This offer can be stacked with the 50,000-point sign-up bonus from the Chase Sapphire Preferred Card or Chase Sapphire Reserve if you don’t have either card yet, meaning if you qualify for this account and earn the bonus for one of those cards, you’d earn more than 110,000 Chase Ultimate Rewards points. This is a limited-time bonus, though Chase hasn’t shared details on when the offer will end yet.
Since this Sapphire Banking offer is a little more complicated than a credit card sign-up bonus (spend this much money, get this many points, travel the world, rinse and repeat), we’ve rounded up some of the most frequently asked questions from readers and reached out to Chase for clarification. If you have a question that wasn’t addressed here, ask it in the comments and we’ll do our best to get you an answer.
Q: What is Sapphire Banking?
A: Sapphire Banking is a replacement for Chase’s Premier Platinum Checking account for customers who have an average of at least $75,000 in monthly balances.
Q: What benefits will I get with Sapphire Banking?
A: Customers who meet balance requirements will enjoy no ATM fees, as well as free online stock and ETF trades with You Invest by J.P. Morgan, no exchange rate fees, no fees on outgoing wire transfers, and access to exclusive experiences including lounges at sports events and concerts and access to early ticket sales for certain events.
Q: When can I sign up for the checking account with a sign-up bonus?
A: The checking account has been available since Aug. 27, but customers can also sign up with the sign-up bonus offer in-branch. You can also apply online.
Q: What are the requirements for earning the 60,000 Ultimate Rewards points bonus offer?
A: Eligible Sapphire card holders who open or upgrade to a new Sapphire banking account with at least $75,000 in new qualifying deposits and/or investments will receive 60,000 Ultimate Rewards points, worth $1,200 based on TPG’s latest valuations. Eligible customers must have a valid coupon code and meet terms and conditions of the offer to redeem the 60,000. To determine eligibility, please visit a local Chase branch and speak with a banker.
Q: Is the Sapphire Banking Ultimate Rewards 60k offer available to everyone?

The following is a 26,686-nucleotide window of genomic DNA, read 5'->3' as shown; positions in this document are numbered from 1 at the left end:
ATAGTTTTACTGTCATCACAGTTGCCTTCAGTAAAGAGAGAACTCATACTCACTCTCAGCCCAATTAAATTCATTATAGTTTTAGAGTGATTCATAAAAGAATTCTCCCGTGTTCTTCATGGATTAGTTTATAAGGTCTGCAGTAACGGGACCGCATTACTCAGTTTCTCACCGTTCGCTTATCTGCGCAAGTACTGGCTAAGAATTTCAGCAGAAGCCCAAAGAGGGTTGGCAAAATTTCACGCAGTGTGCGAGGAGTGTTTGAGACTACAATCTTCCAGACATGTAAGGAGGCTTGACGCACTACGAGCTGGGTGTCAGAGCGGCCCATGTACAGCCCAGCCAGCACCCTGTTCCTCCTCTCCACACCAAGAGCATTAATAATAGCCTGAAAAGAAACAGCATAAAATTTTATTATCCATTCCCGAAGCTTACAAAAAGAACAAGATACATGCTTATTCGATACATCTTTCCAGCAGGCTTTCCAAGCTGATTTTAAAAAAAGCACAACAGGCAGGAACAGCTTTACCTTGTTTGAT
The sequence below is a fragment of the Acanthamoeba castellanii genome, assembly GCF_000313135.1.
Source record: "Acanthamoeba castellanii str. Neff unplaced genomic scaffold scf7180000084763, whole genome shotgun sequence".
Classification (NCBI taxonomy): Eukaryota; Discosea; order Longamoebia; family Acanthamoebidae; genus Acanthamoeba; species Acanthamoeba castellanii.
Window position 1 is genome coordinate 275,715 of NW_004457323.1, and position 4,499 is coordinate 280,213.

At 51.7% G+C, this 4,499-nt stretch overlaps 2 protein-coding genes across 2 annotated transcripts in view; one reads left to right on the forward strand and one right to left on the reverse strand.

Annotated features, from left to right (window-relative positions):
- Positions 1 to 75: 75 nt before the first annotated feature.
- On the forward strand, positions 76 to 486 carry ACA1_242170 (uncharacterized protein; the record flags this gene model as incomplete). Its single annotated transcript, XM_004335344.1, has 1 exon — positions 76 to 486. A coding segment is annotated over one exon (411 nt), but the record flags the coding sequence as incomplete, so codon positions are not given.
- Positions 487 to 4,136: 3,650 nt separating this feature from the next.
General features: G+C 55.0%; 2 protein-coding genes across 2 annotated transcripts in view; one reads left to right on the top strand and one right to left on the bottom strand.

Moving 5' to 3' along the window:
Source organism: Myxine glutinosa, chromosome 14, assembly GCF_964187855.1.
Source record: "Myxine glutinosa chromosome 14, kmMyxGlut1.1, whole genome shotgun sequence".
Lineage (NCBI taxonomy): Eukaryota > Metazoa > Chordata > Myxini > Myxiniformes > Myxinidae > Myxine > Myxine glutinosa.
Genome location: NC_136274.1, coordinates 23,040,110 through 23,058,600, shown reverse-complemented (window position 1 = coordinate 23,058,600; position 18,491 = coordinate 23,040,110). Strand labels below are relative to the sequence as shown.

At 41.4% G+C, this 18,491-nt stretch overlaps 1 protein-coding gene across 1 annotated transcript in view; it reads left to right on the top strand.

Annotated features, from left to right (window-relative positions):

A: The Ultimate Rewards offer is available to select Sapphire credit card customers (Chase Sapphire, Chase Sapphire Reserve or the Chase Sapphire Preferred). You will need a valid offer code to apply. If you didn’t receive an offer, please visit your Chase branch to determine if you are eligible.
Q: How can I get an offer code?
A: Eligible customers will receive instructions from Chase on how to apply after Jan. 7, 2019. Sapphire card members can also visit a branch to determine if they are eligible.
Q: What counts toward the $75,000 balance requirement?
A: You need to bring in $75,000 in new assets, including:
- Checking accounts (up to nine personal checking accounts, excluding Chase Private Client checking)
- Personal savings accounts (excluding Chase Private Client Savings)
- Liquid cards
- Certain retirement CDs
- Certain retirement money market accounts and investment and annuity products offered by JPMorgan Chase & Co. or its affiliates and agencies
On that last point, cash transfers and securities (like ETFs and mutual funds) from other non-retirement brokerage accounts like Vanguard will count toward the $75,000 requirement.
As for what does not qualify, Chase says 529 college savings plans; any retirement accounts including traditional Roth and IRAs, Keogh, Simple IRAs and 401(k) plans; fixed and variable annuities; and insurance products are excluded.
Q: How long do I need to maintain the $75,000 requirement to earn the bonus?
A: Your account must maintain $75,000 in qualifying deposits for 90 days to earn the bonus.
Q: When will the bonus points post?
After you’ve met this requirement, Chase will credit the points to your account within 45 days.
Q: Is the Sapphire Banking Ultimate Rewards offer available to everyone?
A: The Ultimate Rewards offer has been designed specifically for Sapphire credit card customers (Chase Sapphire Reserve or the Chase Sapphire Preferred). You will need an offer code to apply, and if you don’t currently have a Sapphire card, you’ll need to apply for one first.
Q: How can I get an offer code?
A: Eligible customers will be sent instructions on how to apply beginning on October 15. Sapphire card members can also visit a branch to determine if they are eligible, and begin signing up in person on October 1.
Q: Are there any Sapphire card holders who are not eligible?
A: This offer is designed for new Sapphire Banking relationships. Some Sapphire card members may not qualify based on their existing relationship with J.P. Morgan Chase — including existing Private Banking, Chase Private Clients, and the original Premier Platinum customers who were converted to Sapphire Banking on August 26. Sapphire credit card customers who opened or upgraded to a Sapphire Banking account before the offer was available — on and after August 27 — are eligible, but will need to talk with a banker or visit a Chase branch to get the offer.
Q: If the account is closed after 90 days, will the points still be awarded?